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Reviewed by Ica Iova for Readers' Favorite
Growing up, Victoria Woodhull — the sixth of ten children — knew nothing but abuse at the hands of her father, poverty, and all sorts of dysfunctional family ties. Her first marriage proves even worse than the family she was born into. In spite of being abused, she becomes very vocal about her opinions where women’s rights are concerned. She becomes an advocate of free love, by which she means the freedom to marry, divorce, and bear children without government interference. Then she meets handsome Civil War General James Blood, whose support encourages Victoria to fight for women’s rights. Named after the English monarch, Victoria lives in an era where women belonged in the kitchen, barefoot and pregnant, but her determination earns her a nomination for President of the United States in 1872 before women could even vote. But when Victoria adopts James’s radical ideas, she finds herself facing prejudice and prosecution. Eventually, her perseverance forces her and James to choose between their newly discovered love and their duties to their country.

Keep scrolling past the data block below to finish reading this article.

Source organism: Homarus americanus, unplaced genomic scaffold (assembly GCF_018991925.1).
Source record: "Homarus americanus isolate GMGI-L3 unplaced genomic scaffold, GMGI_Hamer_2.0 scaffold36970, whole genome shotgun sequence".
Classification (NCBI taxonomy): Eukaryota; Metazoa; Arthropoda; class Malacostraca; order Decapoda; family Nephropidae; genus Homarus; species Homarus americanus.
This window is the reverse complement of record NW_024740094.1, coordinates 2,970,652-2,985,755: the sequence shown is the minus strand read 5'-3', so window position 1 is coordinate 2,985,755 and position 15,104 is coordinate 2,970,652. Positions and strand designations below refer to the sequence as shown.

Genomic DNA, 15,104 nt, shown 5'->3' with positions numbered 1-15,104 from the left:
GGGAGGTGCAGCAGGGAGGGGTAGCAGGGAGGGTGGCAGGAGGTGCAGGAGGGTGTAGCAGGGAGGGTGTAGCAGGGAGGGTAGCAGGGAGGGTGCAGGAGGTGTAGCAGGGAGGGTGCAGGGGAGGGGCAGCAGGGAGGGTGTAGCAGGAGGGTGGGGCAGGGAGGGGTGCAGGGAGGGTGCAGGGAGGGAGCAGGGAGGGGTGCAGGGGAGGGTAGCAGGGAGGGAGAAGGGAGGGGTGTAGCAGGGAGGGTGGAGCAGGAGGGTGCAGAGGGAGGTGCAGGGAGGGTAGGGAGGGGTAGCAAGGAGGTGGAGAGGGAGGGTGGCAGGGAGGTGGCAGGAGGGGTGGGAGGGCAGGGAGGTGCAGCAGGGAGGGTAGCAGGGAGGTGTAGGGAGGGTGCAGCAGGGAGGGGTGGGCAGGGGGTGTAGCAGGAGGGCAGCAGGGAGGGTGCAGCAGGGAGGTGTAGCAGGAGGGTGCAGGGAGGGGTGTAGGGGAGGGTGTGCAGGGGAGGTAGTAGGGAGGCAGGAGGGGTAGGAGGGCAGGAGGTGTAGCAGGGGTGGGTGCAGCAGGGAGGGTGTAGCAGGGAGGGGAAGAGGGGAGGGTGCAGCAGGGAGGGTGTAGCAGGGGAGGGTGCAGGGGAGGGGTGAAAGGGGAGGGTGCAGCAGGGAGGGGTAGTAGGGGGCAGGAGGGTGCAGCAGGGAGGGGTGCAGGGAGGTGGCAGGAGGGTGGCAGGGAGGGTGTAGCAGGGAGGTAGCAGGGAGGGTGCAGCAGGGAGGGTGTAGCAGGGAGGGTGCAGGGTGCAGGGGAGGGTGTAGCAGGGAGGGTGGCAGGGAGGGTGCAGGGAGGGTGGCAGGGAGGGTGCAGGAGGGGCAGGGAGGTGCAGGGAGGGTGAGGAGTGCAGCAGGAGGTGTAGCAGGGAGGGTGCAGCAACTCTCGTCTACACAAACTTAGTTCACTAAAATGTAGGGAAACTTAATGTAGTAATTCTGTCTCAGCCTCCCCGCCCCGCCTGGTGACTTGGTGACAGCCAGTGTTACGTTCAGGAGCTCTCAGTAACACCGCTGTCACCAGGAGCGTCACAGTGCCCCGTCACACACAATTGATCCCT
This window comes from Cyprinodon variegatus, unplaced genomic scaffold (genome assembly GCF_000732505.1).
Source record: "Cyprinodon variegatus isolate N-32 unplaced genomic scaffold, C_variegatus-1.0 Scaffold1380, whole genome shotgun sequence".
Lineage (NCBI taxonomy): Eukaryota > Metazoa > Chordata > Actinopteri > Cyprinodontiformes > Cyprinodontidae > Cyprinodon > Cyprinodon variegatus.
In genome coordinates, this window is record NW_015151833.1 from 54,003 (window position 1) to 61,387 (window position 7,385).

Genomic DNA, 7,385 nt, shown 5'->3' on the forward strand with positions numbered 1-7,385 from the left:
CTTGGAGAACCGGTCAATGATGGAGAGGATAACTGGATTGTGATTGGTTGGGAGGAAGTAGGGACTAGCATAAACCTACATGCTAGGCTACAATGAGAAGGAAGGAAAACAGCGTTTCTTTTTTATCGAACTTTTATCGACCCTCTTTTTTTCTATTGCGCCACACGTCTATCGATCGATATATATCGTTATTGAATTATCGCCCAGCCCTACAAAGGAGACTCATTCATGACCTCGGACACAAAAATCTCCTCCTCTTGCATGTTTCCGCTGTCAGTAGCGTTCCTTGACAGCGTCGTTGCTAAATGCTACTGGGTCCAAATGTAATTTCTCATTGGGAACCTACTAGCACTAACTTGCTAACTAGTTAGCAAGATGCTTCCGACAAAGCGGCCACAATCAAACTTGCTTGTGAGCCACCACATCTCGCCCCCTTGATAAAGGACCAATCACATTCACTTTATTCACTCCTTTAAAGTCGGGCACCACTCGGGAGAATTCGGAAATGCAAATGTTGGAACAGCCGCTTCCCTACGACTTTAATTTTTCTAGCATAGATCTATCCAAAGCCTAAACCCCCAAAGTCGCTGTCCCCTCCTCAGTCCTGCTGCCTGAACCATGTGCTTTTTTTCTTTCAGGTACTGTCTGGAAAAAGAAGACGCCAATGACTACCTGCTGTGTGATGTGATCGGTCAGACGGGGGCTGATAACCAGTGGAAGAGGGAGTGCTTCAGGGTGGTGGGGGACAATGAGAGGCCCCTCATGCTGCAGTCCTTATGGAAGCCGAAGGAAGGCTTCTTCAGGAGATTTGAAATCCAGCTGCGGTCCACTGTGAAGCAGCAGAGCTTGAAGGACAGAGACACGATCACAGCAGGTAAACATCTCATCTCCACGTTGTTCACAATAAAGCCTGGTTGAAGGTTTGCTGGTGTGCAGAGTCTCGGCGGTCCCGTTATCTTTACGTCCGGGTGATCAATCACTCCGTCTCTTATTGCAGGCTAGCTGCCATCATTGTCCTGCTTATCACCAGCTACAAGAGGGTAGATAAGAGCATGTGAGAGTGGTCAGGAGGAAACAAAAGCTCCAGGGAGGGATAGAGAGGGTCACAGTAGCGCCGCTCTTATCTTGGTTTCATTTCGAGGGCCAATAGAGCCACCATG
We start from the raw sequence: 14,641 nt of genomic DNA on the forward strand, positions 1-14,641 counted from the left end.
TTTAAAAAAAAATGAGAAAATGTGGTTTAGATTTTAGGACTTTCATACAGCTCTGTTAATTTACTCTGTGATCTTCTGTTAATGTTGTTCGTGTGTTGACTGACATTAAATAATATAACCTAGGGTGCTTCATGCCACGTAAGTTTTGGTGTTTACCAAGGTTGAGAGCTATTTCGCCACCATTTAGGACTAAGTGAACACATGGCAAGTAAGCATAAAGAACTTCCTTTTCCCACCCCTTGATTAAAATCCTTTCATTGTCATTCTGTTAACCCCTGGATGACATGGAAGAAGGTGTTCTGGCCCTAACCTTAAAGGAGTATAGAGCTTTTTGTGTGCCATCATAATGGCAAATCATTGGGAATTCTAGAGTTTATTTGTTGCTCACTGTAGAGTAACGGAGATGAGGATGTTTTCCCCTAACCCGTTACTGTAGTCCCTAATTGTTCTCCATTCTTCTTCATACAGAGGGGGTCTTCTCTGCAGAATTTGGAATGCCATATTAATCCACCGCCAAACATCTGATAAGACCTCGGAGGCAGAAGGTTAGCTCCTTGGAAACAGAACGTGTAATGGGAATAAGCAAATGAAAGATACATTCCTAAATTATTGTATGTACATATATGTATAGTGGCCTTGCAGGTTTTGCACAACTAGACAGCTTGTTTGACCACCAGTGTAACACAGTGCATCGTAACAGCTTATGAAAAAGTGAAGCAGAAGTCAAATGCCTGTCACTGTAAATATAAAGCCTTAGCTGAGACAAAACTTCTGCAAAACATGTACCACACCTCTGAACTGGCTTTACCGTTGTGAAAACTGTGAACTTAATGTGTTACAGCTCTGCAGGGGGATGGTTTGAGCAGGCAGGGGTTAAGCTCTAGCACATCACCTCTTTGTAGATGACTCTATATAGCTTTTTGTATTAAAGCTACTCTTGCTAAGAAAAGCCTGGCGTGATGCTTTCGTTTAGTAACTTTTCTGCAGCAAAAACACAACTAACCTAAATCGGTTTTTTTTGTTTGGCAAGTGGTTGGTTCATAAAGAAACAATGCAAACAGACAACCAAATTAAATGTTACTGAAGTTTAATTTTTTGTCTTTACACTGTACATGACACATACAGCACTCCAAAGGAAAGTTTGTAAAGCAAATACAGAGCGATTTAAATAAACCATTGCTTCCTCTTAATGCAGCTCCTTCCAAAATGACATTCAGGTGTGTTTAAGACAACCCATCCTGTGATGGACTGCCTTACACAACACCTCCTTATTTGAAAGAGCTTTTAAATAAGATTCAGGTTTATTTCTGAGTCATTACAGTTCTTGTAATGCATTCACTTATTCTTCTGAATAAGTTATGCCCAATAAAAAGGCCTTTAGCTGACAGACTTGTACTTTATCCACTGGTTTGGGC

Set against the backdrop of early America, Renegade Queen by Eva Flynn is one of the best historical novels I’ve had the pleasure to read in years, a page turner of strong characters who stand up for what they think is right, in spite of the costs. Eva Flynn has done her research. She skillfully textures history with engaging dialogue. She doesn't shy away from controversy. Engaging, realistic, historically accurate, it captivates the reader and makes the story memorable. I thoroughly enjoyed it. I was surprised to find out that there was a woman running for president back when women did not have the right to vote.